At least 30 Countries Have Yet To Vaccinate Even One Person.
Poor countries are being left behind in COVID-19 vaccine distribution leading to an unacceptable global disaster.
On January 20, 2021, about four weeks since the first American was immunized against the coronavirus, almost 6 million people have taken one of the vaccines, which was reported well short of the 20 million goal established by the US Centers for Disease Control and Prevention (CDC) last year.
Moving forward two months, United States President Joe Biden announced his intention to have all adults vaccine-eligible by May 1 and “begin to label our freedom from this virus” by July 4. According to the CDC, as of March 23, 2021, since at least 82,772,416 Americans have received one dose and 44,910,946 have been fully vaccinated.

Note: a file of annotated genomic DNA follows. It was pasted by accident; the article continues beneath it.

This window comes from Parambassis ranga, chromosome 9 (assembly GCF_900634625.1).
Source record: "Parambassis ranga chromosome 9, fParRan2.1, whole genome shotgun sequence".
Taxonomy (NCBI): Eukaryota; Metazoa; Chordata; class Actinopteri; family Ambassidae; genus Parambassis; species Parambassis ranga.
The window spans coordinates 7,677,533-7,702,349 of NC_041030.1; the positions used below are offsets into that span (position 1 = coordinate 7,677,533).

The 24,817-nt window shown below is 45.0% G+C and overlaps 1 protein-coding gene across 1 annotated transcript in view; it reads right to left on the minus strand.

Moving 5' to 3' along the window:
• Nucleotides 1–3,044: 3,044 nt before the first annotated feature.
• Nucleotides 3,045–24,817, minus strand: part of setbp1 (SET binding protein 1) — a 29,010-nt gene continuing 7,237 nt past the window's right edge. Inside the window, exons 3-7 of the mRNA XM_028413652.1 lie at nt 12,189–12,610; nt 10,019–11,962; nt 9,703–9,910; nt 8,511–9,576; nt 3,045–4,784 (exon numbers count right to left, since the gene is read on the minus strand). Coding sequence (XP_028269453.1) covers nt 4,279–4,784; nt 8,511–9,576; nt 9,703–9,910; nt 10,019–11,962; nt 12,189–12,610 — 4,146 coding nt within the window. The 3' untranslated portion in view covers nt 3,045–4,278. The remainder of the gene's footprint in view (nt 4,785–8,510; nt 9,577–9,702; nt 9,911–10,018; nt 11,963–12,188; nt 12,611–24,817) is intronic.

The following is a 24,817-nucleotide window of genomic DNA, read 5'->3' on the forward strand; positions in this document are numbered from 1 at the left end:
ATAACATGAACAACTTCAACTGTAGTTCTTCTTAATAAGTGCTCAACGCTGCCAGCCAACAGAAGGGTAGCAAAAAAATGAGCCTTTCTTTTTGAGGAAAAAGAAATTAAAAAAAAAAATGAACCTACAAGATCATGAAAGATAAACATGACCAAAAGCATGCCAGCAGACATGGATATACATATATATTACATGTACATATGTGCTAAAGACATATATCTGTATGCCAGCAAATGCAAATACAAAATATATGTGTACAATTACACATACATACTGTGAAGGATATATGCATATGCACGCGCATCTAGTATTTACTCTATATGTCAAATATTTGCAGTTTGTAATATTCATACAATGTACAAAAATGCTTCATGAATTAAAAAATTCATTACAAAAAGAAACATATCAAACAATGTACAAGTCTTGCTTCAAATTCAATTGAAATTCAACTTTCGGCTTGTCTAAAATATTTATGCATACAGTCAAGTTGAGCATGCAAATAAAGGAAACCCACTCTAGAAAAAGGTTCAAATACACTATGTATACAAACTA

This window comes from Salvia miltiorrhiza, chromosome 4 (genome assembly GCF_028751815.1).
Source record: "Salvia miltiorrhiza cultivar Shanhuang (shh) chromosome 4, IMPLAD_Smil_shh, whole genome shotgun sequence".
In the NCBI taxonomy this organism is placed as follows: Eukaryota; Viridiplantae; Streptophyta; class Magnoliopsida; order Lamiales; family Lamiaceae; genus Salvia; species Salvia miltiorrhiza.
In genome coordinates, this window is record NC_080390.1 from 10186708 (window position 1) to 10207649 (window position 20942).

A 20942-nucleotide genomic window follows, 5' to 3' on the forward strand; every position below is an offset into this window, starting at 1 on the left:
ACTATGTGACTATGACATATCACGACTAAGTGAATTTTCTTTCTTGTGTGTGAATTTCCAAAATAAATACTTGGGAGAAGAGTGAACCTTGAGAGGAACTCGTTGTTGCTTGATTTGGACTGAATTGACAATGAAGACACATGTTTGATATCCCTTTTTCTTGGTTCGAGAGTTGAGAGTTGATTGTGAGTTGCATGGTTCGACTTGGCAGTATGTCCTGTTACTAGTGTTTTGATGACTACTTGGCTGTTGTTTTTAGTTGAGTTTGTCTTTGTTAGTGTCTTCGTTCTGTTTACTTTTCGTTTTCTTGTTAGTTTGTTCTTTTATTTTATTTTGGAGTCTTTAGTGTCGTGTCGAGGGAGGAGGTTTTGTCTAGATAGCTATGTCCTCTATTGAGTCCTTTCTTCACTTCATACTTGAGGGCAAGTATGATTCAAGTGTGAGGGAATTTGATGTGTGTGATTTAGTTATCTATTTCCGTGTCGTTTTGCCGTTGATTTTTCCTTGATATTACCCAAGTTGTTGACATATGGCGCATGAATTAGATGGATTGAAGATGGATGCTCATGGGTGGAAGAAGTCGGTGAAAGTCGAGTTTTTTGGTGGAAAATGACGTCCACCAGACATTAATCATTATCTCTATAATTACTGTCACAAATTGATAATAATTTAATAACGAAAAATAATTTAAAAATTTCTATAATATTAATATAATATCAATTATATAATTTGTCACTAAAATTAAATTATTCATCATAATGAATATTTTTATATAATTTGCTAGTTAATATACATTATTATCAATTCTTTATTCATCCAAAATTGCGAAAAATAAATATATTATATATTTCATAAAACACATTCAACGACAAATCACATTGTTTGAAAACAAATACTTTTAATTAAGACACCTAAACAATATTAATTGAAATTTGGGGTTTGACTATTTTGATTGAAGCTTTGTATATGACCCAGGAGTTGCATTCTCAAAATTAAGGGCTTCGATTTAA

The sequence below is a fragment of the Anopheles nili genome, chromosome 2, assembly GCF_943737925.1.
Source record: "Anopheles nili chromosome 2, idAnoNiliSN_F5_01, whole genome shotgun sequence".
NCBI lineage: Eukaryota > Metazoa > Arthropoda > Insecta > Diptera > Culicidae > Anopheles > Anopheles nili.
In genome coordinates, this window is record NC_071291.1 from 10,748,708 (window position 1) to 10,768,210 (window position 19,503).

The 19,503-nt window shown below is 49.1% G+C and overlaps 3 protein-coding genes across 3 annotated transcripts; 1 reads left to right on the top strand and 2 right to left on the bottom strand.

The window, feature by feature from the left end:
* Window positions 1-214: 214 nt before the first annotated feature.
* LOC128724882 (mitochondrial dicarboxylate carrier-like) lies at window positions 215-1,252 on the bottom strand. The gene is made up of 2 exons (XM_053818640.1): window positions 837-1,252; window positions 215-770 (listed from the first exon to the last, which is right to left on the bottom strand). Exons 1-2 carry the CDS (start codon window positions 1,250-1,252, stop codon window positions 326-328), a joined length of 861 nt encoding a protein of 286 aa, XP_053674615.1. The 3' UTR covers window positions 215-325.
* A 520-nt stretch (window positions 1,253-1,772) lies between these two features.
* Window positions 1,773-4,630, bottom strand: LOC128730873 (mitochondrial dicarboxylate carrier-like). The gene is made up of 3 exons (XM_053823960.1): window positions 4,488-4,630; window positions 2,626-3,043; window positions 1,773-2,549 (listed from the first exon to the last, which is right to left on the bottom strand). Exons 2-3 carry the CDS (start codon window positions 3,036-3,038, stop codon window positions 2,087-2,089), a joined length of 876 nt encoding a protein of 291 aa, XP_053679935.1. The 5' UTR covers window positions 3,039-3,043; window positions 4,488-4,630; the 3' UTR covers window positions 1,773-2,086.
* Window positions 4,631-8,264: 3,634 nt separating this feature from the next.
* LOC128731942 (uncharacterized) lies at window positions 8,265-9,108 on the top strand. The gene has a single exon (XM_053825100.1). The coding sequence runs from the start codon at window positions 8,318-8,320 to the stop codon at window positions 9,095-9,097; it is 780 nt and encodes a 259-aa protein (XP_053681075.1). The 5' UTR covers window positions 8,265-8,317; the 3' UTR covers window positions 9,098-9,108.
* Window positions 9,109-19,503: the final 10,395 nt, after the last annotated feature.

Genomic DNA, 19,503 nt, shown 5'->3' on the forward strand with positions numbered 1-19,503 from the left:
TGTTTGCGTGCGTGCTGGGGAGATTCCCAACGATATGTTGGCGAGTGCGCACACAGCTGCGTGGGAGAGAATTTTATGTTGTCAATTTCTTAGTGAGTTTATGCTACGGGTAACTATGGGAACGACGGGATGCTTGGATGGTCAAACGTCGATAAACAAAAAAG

In contrast to other less fortunate and less wealthy countries in the world, these statistics differ significantly. In fact, at least 30 countries have yet to inject even one human. Not one person!
As reported by The New York Times, Kenyans are one of those peoples left behind.
Kenyans like Stella Githaiga contracted the coronavirus while working in Kenya’s largest public hospital. During an outreach trip to rural villages in February, she believes, putting her on the sidelines even as the nation faces a vicious third wave of infections.